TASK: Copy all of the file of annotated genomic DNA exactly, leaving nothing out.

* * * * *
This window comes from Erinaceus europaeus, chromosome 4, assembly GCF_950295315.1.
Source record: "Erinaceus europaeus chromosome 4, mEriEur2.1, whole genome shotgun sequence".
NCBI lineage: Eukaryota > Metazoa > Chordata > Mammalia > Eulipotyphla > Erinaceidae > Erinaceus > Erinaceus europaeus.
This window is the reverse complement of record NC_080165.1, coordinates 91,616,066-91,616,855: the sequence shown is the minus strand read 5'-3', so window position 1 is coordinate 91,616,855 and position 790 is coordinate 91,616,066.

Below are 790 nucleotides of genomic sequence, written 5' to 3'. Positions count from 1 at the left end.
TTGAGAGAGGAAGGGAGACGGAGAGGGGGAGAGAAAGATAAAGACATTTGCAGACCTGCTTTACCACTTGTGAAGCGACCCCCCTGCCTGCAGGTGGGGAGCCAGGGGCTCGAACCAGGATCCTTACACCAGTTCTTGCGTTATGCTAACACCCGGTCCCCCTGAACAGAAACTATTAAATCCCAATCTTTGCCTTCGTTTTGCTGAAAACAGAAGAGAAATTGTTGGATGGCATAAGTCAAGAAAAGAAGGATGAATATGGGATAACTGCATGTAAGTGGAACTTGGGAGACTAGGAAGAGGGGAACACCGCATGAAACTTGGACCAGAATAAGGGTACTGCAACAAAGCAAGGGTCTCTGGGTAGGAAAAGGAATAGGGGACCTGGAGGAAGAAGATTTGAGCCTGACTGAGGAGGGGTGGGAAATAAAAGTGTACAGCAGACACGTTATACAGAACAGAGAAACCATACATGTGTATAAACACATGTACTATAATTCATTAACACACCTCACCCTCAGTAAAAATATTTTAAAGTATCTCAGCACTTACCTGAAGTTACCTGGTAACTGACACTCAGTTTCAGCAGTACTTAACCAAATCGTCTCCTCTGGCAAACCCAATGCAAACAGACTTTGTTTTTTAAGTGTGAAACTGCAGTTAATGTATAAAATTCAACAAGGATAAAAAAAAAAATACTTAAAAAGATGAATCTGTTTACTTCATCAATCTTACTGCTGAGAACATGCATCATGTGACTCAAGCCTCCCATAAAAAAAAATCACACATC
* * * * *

This window comes from Erinaceus europaeus, chromosome 4, assembly GCF_950295315.1.
Source record: "Erinaceus europaeus chromosome 4, mEriEur2.1, whole genome shotgun sequence".
NCBI lineage: Eukaryota > Metazoa > Chordata > Mammalia > Eulipotyphla > Erinaceidae > Erinaceus > Erinaceus europaeus.
This window is the reverse complement of record NC_080165.1, coordinates 91,616,066-91,616,855: the sequence shown is the minus strand read 5'-3', so window position 1 is coordinate 91,616,855 and position 790 is coordinate 91,616,066.

Below are 790 nucleotides of genomic sequence, written 5' to 3'. Positions count from 1 at the left end.
TTGAGAGAGGAAGGGAGACGGAGAGGGGGAGAGAAAGATAAAGACATTTGCAGACCTGCTTTACCACTTGTGAAGCGACCCCCCTGCCTGCAGGTGGGGAGCCAGGGGCTCGAACCAGGATCCTTACACCAGTTCTTGCGTTATGCTAACACCCGGTCCCCCTGAACAGAAACTATTAAATCCCAATCTTTGCCTTCGTTTTGCTGAAAACAGAAGAGAAATTGTTGGATGGCATAAGTCAAGAAAAGAAGGATGAATATGGGATAACTGCATGTAAGTGGAACTTGGGAGACTAGGAAGAGGGGAACACCGCATGAAACTTGGACCAGAATAAGGGTACTGCAACAAAGCAAGGGTCTCTGGGTAGGAAAAGGAATAGGGGACCTGGAGGAAGAAGATTTGAGCCTGACTGAGGAGGGGTGGGAAATAAAAGTGTACAGCAGACACGTTATACAGAACAGAGAAACCATACATGTGTATAAACACATGTACTATAATTCATTAACACACCTCACCCTCAGTAAAAATATTTTAAAGTATCTCAGCACTTACCTGAAGTTACCTGGTAACTGACACTCAGTTTCAGCAGTACTTAACCAAATCGTCTCCTCTGGCAAACCCAATGCAAACAGACTTTGTTTTTTAAGTGTGAAACTGCAGTTAATGTATAAAATTCAACAAGGATAAAAAAAAAAATACTTAAAAAGATGAATCTGTTTACTTCATCAATCTTACTGCTGAGAACATGCATCATGTGACTCAAGCCTCCCATAAAAAAAAATCACACATC